• A derrick barge might have a lifting capacity of for example, two thousand (2,000) tons. For very large structures such as for example, a five thousand (5,000) ton deck package, two derrick barges can be used, each supporting one side portion of the deck platform with a multi-line lift system supported by an enormous structural boom extending high into the air above the package during the lift.
  • The boom simply works in the same way as an anchor lifting boom, namely the loadline raises and/or lowers the package into its proper position upon the jacket. While the use of such derrick barges has been very successful in the placing of offshore deck packages on jackets through the years, such derrick barges are generally limited in their capacity to packages of two thousand (2,000) tons or less. Further, derrick barges of such an enormous capacity are extremely expensive to manufacture and operate. Many thousand of dollars per hour as a cost of using such a device is not uncommon. Although there are five (5) or six (6) derrick barges that can lift in excess of six thousand (6,000) tons, they are extremely costly and limited as to the water depth in which they can operate.
  • However, when very large loads of, for example six thousand - ten thousand (6,000-10,000) tons are involved, the limitation of the derrick barge usually prohibits such a placement on an offshore jacket. The topside must then be pieced and finished offshore.
  • In U.S. Patent 4,714,382 issued to Jon Khachaturian there is disclosed a method and apparatus for the offshore installation of multi-ton prefabricated deck packages on partially submerged jacket foundations. The Khachaturian patent uses a variable dimensional truss assembly is supported by the barge and forms a load transfer interface between the barge and the deck package. Upper and lower connections form attachments between the truss members and the deck package at upper and lower elevational positions on the deck package. The variable dimension truss includes at least one member of variable length, in the preferred embodiment being a winch powered cable that can be extended and retracted by winding and unwinding the winch. Alternate embodiments include the use of a hydraulic cylinder as an example.
  • An earlier patent, U.S. Patent No. 2,598,088 issued to H.A. Wilson entitled "Offshore Platform Structure and Method of Erecting Same" discusses the placement of drilling structure with a barge wherein the legs of the drilling structure are placed while the drilling structure is supported by two barges. The Wilson device does note use truss-like lifting assemblies having variable length portions which are placed generally on opposite sides of the deck package. Rather, Wilson relates to a platform which is floated in place and the support legs are then placed under the floating platform. Thus, in the Wilson reference, an in-place underlying supporting jacket is not contemplated.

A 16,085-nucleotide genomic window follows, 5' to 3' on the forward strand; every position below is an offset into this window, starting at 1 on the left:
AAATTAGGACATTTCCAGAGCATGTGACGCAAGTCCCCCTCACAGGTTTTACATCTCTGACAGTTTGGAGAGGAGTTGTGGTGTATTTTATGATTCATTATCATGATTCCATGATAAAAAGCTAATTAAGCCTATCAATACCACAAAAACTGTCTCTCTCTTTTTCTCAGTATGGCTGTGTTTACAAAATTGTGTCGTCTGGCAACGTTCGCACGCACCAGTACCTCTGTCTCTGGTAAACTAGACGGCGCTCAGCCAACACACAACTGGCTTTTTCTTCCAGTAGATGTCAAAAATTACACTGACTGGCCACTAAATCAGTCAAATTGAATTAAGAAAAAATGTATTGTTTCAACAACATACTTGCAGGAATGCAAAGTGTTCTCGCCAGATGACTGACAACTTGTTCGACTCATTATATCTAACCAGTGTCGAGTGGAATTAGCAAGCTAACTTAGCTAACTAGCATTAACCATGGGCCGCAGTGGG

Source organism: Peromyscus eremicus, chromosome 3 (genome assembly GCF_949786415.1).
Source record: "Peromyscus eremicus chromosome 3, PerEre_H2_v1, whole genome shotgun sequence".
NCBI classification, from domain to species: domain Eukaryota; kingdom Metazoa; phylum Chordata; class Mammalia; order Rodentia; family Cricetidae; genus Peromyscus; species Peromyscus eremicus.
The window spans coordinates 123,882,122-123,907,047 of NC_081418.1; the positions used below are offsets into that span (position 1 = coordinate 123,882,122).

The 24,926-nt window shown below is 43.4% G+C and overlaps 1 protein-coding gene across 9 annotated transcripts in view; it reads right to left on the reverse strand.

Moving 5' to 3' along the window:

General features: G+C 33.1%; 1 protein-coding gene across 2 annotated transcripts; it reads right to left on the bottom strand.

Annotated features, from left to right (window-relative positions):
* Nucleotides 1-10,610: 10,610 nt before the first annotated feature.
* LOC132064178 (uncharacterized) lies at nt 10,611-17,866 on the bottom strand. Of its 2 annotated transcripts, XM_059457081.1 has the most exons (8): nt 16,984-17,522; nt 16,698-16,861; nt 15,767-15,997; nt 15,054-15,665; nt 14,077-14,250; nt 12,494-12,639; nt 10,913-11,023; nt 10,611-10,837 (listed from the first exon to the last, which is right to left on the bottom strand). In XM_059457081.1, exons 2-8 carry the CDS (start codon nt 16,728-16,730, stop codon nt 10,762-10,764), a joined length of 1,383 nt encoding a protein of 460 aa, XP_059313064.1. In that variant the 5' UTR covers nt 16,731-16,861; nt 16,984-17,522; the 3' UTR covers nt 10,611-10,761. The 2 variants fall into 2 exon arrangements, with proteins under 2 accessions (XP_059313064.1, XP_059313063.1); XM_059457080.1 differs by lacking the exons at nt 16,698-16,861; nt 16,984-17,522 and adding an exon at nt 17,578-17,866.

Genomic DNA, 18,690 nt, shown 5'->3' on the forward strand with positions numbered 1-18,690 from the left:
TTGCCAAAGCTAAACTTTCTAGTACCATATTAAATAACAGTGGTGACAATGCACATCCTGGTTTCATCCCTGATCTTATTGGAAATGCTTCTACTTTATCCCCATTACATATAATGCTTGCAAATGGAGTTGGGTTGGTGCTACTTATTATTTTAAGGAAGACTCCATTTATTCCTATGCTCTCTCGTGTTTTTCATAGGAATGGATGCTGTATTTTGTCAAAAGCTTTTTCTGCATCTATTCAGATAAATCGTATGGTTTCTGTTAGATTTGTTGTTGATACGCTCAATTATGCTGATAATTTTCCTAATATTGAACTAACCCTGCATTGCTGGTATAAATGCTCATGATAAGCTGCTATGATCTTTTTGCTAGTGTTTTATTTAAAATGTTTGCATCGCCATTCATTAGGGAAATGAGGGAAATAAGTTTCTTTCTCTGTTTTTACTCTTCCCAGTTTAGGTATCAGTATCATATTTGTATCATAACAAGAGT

• The Natvig, et al U.S. Patent No. 3,977,346 discusses a method of placing a deck structure upon a building site such as a pier. The method includes the pre-assembly of a deck structure upon a base structure on land so that the deck structure extends outwardly over a body of water. Floating barges are provided for supporting the deck structure outwardly of the building site. The deck structure is then transferred to the supportive base structure by means of barges. The Natvig reference uses two barges which are placed on opposite sides of a platform with pedestal type fixed supports forming a load transfer member between the barges and the platform. However, the fixed pedestal of Natvig is unlike the truss-like lifting arrangement of applicant which include movable portions at least one of which can be of a variable length.
  • U.S. Patent No. 4,249,618 , issued to Jacques E. Lamy, discloses a method of working an underwater deposit comprising the following stages: a) constructing an positioning a platform structure, equipped before or after positioning with drilling devices and installations, b) executing drilling using these devices and installations, c) constructing and equipping, during stages a) and b), a production bridge fitted with devices and installations required for production, d) transporting the production bridge to, and positioning it on, said platform structure, and e) commencing production from deposit. The drilling bridge may remain in position on the platform structure during stages d) and e) or it may be removed to make way for the production bridge.
  • U.S. Patent No. 4,744,697 , issued to Anton Coppens, discloses a vessel that is provided for installing or removing a module on or from a support structure erected in a body of water. The vessel is able to suspend the module over the support structure by cranes enabling installation or removal of the module to be accomplished while the module is being suspended.